The 67-kd laminin receptor is preferentially expressed by proliferating retinal vessels in a murine model of ischemic retinopathy.

A W Stitt, Declan McKenna, D A Simpson, T A Gardiner, P Harriott, D B Archer, J Nelson

Research output: Contribution to journalArticle

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Abstract

Endothelial cell association with vascular basement membranes is complex and plays a critical role in regulation of cell adhesion and proliferation. The interaction between the membrane-associated 67-kd receptor (67LR) and the basement membrane protein laminin has been studied in several cell systems where it was shown to be crucial for adhesion and attachment during angiogenesis. As angiogenesis in the pathological setting of proliferative retinopathy is a major cause of blindness in the Western world we examined the expression of 67LR in a murine model of hyperoxia-induced retinopathy that exhibits retinal neovascularization. Mice exposed to hyperoxia for 5 days starting at postnatal day 7 (P7) and returned to room air (at P12) showed closure of the central retinal vasculature. In response to the ensuing retinal ischemia, there was consistent preretinal neovascularization starting around P17, which persisted until P21, after which the new vessels regressed. Immunohistochemistry was performed on these retinas using an antibody specific for 67LR. At P12, immunoreactivity for 67LR was absent in the retina, but by P17 it was observed in preretinal proliferating vessels and also within the adjacent intraretinal vasculature. Intraretinal 67LR immunoreactivity diminished beyond P17 until by P21 immunoreactivity was almost completely absent, although it persisted in the preretinal vasculature. Control P17 mice (not exposed to hyperoxia) failed to demonstrate any 67LR immunoreactivity in their retinas. Parallel in situ hybridization studies demonstrated 67LR gene expression in the retinal ganglion cells of control and hyperoxia-exposed mice. In addition, the neovascular intra- and preretinal vessels of hyperoxia-treated P17 and P21 mice labeled strongly for 67LR mRNA. This study has characterized 67LR immunolocalization and gene expression in a murine model of ischemic retinopathy. Results suggest that, although the 67LR gene is expressed at high levels in the retinal ganglion cells, the mature receptor protein is preferentially localized to the proliferating retinal vasculature and is almost completely absent from quiescent vessels. The differential expression of 67LR between proliferating and quiescent retinal vessels suggests that this laminin receptor is an important and novel target for future chemotherapeutic intervention during proliferative vasculopathies.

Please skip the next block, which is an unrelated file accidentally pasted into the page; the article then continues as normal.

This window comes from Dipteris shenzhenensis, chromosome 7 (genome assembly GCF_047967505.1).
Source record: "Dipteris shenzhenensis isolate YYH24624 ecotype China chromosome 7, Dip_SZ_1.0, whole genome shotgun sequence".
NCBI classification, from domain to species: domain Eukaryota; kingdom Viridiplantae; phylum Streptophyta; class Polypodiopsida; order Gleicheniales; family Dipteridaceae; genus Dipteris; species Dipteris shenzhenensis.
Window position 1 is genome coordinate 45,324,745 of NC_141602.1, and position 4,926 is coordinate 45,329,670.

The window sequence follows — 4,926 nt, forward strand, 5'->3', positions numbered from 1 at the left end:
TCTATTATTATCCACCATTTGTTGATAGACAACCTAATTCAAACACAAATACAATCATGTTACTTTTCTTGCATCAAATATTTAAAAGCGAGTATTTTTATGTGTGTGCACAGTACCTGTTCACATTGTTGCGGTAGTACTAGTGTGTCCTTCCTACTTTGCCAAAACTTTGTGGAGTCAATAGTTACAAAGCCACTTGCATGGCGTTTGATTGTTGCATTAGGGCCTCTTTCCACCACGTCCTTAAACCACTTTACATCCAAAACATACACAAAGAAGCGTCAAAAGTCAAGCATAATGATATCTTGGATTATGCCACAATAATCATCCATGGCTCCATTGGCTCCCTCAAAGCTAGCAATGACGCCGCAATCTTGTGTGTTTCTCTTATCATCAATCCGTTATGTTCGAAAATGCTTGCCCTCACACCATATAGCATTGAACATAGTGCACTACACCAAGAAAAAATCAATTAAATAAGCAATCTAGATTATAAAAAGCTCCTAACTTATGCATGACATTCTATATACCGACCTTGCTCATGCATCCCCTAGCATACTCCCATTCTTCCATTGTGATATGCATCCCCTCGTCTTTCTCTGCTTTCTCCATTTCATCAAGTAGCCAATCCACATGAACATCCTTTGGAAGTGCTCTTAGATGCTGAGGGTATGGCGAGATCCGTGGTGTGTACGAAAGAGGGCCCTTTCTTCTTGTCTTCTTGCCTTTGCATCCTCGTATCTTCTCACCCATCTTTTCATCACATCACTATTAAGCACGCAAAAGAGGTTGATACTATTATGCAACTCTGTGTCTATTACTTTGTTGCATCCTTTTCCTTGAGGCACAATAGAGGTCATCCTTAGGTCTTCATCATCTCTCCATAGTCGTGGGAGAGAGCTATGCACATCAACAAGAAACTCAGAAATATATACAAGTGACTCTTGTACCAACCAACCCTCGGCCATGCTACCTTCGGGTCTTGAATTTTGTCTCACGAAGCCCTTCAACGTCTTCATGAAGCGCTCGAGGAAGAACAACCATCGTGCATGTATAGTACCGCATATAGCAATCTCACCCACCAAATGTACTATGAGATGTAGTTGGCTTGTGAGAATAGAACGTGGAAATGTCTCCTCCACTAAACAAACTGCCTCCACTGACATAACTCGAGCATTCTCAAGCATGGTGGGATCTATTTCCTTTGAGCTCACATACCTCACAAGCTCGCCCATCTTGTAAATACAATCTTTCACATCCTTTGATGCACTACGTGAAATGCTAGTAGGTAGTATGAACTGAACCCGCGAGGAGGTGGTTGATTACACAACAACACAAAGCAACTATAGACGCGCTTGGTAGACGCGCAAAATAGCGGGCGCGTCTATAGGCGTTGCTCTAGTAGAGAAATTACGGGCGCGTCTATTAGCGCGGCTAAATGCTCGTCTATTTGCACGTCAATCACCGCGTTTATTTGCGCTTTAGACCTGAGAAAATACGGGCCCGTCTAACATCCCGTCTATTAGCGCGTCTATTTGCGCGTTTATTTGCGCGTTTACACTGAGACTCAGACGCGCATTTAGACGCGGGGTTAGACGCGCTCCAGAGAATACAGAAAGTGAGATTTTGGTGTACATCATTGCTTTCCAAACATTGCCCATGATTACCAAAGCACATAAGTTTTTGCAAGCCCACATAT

LanguageEnglish
Pages1359-65
JournalThe American journal of pathology
Volume152
Issue number5
Publication statusPublished - 1998

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Laminin Receptors
Retinal Vessels
Hyperoxia